Washington — Laws prohibiting Internet companies from supporting their products on their platforms have gained more support as they can pose a potential threat to the business model of tech giants like Amazon.com. I’m getting it. Ltd
And apple Ltd
A bipartisan Senate law, due out Thursday, prohibits dominant platforms from supporting their own products and services. This is a practice known as self-priority. It also prohibits these dominant platforms from discriminating against business users in ways that would seriously harm competition.
In particular, the bill prohibits a set of practices that are harmful to businesses and consumers, such as requiring businesses to purchase goods and services on predominant platforms in exchange for priority placement. Abusing corporate data to compete. Bias search results in favor of dominant companies. And it unfairly prevents other business products from interoperating with the dominant platform.
The House Judiciary Committee passed a similar bill earlier this year, but in some respects the Senate bill will be a bit strict.
The Senate bill is sponsored by Senator Amy Klobuchar (Democratic Party of Minnesota), chairman of the Senate Antitrust Law Subcommittee, and Chuck Grassley, Iowa, the Supreme Republican of the Judiciary Committee.
In an interview, Klobuchar said efforts to curb tech giants were boosted by recent Facebook exposures. Ltd
A whistleblower disclosed in the Wall Street Journal’s “Facebook File” series.
“It’s a catalyst for action,” she said. “We can blame people for this notion that we should continue to agree with the technical mantra of’trust us, just trust us’. “
The bill is also backed by Senator Richard Durbin of the Justice Commission (Democratic Party, Illinois) and former Republican Chairman Lindsey Graham of South Carolina.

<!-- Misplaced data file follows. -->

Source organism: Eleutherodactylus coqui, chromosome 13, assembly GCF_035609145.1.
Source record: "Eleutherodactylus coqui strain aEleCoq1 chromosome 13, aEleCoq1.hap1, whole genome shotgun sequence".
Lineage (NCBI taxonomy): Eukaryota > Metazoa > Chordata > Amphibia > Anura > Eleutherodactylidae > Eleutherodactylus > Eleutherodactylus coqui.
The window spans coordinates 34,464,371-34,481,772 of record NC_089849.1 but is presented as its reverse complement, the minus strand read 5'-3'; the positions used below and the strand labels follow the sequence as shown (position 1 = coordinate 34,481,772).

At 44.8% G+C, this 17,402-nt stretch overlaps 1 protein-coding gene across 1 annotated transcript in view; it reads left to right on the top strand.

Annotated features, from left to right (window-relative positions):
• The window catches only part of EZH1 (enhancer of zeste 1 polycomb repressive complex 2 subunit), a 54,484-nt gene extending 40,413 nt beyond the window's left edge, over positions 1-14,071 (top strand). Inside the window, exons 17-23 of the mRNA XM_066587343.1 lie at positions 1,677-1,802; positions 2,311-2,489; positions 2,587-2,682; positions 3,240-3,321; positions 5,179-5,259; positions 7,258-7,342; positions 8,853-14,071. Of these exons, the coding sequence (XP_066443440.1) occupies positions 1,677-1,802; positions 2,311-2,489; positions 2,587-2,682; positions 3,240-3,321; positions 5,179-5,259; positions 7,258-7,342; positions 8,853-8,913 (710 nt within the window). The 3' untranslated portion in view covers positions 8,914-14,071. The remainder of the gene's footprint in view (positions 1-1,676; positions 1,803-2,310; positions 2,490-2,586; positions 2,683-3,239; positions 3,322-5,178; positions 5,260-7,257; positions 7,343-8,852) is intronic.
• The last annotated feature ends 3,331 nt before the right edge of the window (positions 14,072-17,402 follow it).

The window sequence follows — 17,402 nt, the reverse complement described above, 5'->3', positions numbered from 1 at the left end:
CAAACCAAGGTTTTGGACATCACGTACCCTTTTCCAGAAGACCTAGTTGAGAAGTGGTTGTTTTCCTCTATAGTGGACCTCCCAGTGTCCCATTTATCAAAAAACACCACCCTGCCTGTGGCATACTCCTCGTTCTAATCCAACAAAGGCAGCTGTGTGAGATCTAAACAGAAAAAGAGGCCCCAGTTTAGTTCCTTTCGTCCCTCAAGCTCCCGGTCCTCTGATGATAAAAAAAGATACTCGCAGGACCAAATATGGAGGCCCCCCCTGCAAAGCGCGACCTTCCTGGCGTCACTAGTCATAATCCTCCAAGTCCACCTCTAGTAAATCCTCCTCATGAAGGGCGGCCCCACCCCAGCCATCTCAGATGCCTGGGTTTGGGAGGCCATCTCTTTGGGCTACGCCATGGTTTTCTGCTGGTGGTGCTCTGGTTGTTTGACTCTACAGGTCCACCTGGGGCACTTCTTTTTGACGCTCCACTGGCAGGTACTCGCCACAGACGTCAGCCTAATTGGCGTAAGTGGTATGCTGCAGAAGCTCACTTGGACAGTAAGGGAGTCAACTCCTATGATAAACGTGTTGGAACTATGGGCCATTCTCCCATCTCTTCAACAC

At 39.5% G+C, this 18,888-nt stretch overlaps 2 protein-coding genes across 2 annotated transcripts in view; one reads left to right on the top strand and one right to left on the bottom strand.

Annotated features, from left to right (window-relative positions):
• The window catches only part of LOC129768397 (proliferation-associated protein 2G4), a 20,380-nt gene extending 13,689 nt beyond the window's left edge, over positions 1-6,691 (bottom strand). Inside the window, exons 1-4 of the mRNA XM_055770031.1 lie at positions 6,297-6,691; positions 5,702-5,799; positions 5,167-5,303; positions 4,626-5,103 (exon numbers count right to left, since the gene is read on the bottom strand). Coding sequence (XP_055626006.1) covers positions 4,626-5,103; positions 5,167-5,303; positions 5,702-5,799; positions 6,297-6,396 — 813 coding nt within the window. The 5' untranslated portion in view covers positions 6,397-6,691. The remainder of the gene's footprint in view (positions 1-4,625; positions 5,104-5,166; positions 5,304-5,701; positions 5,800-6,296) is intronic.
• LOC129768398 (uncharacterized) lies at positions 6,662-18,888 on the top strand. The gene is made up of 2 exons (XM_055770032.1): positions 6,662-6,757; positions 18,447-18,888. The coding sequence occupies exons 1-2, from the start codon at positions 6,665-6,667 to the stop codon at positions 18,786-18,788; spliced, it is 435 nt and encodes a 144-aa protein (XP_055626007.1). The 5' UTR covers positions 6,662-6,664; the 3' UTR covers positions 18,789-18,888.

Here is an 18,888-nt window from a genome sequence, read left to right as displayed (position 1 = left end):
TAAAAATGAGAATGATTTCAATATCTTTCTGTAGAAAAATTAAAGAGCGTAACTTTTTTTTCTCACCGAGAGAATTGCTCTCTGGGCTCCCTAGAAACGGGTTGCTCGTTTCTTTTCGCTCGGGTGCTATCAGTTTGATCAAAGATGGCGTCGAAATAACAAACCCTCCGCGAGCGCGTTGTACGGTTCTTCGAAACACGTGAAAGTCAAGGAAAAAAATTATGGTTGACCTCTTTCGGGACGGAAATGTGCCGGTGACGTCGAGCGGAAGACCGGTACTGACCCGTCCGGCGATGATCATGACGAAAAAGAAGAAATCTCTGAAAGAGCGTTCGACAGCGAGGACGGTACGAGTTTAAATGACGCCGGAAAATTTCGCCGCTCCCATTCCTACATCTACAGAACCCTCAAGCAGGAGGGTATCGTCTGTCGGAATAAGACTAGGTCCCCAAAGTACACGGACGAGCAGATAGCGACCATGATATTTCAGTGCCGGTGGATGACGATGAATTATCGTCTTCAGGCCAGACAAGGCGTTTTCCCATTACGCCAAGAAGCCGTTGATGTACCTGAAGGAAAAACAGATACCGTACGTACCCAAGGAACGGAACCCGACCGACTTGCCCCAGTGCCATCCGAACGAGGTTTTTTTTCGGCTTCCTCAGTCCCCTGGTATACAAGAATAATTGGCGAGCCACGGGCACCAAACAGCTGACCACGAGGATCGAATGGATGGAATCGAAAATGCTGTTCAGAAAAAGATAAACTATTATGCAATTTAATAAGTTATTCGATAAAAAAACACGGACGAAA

Industry opposition is likely to be significant.
The bill could affect many major technology companies, including the searches that Amazon.com and Alphabet provide to users. Of a corporation
Google offers a number of products and services that compete with other businesses.
Companies and their supporters generally claim that they operate in highly competitive and dynamic markets and do not unfairly use market power to thwart competition.
They also oppose a widespread antitrust bill in the House of Representatives by claiming that consumers can upset their business in ways they don’t want. They argue that widespread change can also undermine US technological leadership in the world.
For example, Apple previously stated that the House version allows users to download apps to the iPhone without using the App Store. The company says it harms customers by threatening privacy and parental controls and potentially exposing user data to ransomware attacks.
The House version was approved by the Commission in June as part of a package of extensive antitrust bills that could rebuild the online environment. However, due to the intense lobbying of the industry, the consideration of residential floors has been delayed since then.
Write to John D. McKinnon ([email protected])
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Efforts toward Vertec companies from “self-priority” gained traction
Source link Efforts toward Vertec companies from “self-priority” gained traction